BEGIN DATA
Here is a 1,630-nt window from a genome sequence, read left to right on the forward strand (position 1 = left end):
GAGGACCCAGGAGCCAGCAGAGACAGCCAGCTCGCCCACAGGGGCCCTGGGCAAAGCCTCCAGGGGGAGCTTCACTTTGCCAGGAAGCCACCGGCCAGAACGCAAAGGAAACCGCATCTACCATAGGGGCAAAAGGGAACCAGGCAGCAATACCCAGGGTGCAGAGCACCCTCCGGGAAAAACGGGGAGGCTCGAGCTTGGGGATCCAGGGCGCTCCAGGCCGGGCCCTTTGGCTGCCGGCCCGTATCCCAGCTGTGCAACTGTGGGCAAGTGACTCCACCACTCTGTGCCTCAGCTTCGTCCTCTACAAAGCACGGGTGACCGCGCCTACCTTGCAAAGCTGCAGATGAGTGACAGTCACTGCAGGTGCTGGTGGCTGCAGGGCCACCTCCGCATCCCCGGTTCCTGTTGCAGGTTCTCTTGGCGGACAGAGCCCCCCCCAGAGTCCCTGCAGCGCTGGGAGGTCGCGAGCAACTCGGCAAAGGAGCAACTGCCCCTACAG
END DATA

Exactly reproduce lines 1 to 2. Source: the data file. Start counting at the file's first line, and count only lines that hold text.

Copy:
Here is a 1,630-nt window from a genome sequence, read left to right on the forward strand (position 1 = left end):
GAGGACCCAGGAGCCAGCAGAGACAGCCAGCTCGCCCACAGGGGCCCTGGGCAAAGCCTCCAGGGGGAGCTTCACTTTGCCAGGAAGCCACCGGCCAGAACGCAAAGGAAACCGCATCTACCATAGGGGCAAAAGGGAACCAGGCAGCAATACCCAGGGTGCAGAGCACCCTCCGGGAAAAACGGGGAGGCTCGAGCTTGGGGATCCAGGGCGCTCCAGGCCGGGCCCTTTGGCTGCCGGCCCGTATCCCAGCTGTGCAACTGTGGGCAAGTGACTCCACCACTCTGTGCCTCAGCTTCGTCCTCTACAAAGCACGGGTGACCGCGCCTACCTTGCAAAGCTGCAGATGAGTGACAGTCACTGCAGGTGCTGGTGGCTGCAGGGCCACCTCCGCATCCCCGGTTCCTGTTGCAGGTTCTCTTGGCGGACAGAGCCCCCCCCAGAGTCCCTGCAGCGCTGGGAGGTCGCGAGCAACTCGGCAAAGGAGCAACTGCCCCTACAG